I think the planets must not have aligned right last month. I got lots more phone calls than usual. Friends and family members alike were having problems. Not huge ones, but upsetting, frustrating crap. Stuff I couldn’t fix or help with. All they needed was to vent. And I was there to listen.
Venting is good. It’s healthy. It takes something that seems big at the moment and helps release what looms large into something easier to deal with. I believe in venting. Holding emotions in gives them more power than they deserve. And that’s where listening can help ease a burden. Occasionally, and thankfully it wasn’t true last week, something is so big, it’s too overwhelming, but if you can share it and have more shoulders bear the burden, it becomes tolerable.
That was my function last week. To listen. Just to be there. And it made me think about Jazzi, my amateur sleuth. One of the things she does best is to listen. In the book I’m writing now, The Body in the Beauty Shop, she tags along with Detective Gaff to meet the roommates of the girl who was killed. These girls are a little on the rough side. They clam up when Gaff tries to interview them, but they’re more than happy to share their grievances with Jazzi after she tells them her sister’s none too happy that Misty’s body was found in her beauty salon. They have something in common. Misty cheated all of them.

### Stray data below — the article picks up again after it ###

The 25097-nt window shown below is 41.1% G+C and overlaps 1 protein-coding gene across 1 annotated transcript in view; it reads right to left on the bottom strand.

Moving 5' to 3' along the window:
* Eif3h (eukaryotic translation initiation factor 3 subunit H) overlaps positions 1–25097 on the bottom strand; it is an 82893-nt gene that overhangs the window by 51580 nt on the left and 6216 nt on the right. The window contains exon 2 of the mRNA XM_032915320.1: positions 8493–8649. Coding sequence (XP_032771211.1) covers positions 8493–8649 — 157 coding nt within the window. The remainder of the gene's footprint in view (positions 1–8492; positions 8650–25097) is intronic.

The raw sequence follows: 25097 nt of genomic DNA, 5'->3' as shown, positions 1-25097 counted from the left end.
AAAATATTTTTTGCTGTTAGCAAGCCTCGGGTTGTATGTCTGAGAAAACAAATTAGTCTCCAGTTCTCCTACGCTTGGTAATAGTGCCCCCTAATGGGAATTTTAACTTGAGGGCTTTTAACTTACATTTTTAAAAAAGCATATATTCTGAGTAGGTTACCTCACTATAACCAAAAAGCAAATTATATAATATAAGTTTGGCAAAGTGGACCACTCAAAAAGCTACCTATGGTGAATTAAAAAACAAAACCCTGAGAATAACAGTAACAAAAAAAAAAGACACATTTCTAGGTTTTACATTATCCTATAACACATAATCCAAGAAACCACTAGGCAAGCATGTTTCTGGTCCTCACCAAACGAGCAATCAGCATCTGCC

Amateur sleuths can’t make anyone talk to them, so they just need to be there and trigger a conversation, then listen. Years ago, when a friend and I attended one of our first conferences, she was so nervous, she wasn’t sure she could even attend all of the panels, so she asked me how she could feel more secure. The only advice I could think to give her was to be more interested in the people she met than she was about making a good first impression. I told her to ask them questions about themselves and their work, and then to listen. And that worked for her. It helped her to get out of her own head, her own fears. We had a great conference. There are many skills we develop to be better writers, but to listen is often underrated. But I think it helps.
Hope you have a good week. And happy writing!